In conclusion, such clear crypto regulatory guidelines by the Thai SEC sets further precedence for any other country exploring the regulation of cryptocurrencies and ICOs.

[Photo source,]

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German Regulator Pledges 'Precise' Oversight of ICOs

Germany’s financial markets regulator has issued new guidance on how it will classify tokens sold during initial coin offerings (ICOs), including those it will consider securities.

On Feb. 20, the Federal Financial Supervisory Authority (BaFin) issued a letter of advice, announcing the move in light of an influx of inquiries from businesses looking to host token sales within Germany. The move follows its warning in late 2017 regarding the risks associated with investing in ICOs.

The letter (of which an English version is not currently available) reveals that BaFin will conduct a “precise case-by-case examination” of tokens to determine their legal status, instead of issuing broad rules that govern the activity. It says that tokens can represent various financial instruments, including stocks, derivatives and digital representations of voting rights.

The agency also used the letter to offer some advice to startups looking to launch ICOs: get in touch. It advises token offers to ascertain whether their respective products fall under existing national and EU-wide regulation.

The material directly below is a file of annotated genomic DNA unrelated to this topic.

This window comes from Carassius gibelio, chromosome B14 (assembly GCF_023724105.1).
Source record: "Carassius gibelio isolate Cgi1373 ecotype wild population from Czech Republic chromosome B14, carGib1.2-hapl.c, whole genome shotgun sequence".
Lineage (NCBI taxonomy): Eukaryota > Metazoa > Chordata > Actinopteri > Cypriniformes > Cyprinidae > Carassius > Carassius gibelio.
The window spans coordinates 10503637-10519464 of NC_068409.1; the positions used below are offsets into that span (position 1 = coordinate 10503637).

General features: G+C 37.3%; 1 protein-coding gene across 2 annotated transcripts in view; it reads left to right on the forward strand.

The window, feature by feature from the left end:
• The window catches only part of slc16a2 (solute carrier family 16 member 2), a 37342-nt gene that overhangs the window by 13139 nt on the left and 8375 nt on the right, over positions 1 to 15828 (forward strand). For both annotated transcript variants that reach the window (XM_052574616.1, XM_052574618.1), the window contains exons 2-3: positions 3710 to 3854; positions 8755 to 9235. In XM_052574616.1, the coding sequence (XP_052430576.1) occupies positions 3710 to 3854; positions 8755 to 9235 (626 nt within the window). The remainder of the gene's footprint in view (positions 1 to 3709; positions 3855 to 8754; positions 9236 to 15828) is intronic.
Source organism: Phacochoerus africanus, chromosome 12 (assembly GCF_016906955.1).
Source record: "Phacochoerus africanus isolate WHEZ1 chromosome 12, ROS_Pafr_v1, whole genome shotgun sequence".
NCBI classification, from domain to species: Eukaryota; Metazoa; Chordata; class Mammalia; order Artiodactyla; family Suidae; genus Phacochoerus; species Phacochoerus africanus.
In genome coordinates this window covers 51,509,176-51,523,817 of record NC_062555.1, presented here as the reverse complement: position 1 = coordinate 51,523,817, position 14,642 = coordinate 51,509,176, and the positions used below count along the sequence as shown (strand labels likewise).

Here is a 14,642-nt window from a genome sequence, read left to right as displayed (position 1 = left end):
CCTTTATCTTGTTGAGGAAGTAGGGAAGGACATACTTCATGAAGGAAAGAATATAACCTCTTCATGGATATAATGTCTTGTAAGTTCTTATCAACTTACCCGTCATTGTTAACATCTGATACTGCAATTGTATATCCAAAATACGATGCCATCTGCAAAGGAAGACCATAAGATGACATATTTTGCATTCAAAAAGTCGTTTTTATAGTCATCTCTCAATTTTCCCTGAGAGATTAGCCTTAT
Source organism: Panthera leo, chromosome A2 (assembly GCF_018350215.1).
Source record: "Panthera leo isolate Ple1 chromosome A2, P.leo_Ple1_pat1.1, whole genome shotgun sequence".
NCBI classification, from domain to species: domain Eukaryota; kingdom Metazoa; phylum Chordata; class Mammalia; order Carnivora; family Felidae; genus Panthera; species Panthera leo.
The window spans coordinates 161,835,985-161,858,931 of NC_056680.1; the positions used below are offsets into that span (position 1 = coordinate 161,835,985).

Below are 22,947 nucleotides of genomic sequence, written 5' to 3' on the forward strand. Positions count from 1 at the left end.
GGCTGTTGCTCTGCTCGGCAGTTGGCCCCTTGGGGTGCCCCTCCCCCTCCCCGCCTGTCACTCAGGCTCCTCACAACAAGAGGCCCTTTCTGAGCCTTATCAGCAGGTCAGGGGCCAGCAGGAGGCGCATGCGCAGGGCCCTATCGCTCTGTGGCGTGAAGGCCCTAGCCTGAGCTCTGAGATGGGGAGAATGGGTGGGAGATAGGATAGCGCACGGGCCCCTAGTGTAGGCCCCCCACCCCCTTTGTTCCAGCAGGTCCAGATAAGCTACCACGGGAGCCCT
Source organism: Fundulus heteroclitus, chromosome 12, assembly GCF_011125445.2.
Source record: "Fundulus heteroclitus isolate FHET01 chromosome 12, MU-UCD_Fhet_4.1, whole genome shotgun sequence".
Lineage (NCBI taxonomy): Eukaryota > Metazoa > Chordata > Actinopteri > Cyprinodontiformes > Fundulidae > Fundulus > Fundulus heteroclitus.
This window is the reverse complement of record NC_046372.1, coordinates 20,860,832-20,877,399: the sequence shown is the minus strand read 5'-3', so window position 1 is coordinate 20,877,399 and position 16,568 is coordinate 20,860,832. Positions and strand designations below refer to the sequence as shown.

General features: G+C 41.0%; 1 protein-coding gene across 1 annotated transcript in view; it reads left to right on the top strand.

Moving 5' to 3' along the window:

BaFin also encouraged businesses to be aware of the regulatory grey-area of ICOs and tokens, advising them to get in touch with its offices prior to launching a sale.

Image Credit: Jan von Uxkull-Gyllenband /

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Gibraltar Will Take Market-Driven Approach to ICO Rules

Gibraltar may be moving to regulate initial coin offerings (ICOs), but officials say it will be up to the market to determine what a “good” token sale looks like.

The U.K. overseas territory announced that it was drafting ICO regulation earlier this month, which will include the implementation of a system for “authorized sponsors” that will be tasked with managing compliance. Gibraltar’s government outlined a tripartite approach that would address “the promotion, sale and distribution of tokens,” create a well-regulated secondary market related to tokens and establish standards for the provision of advice relating to token investment within its jurisdiction.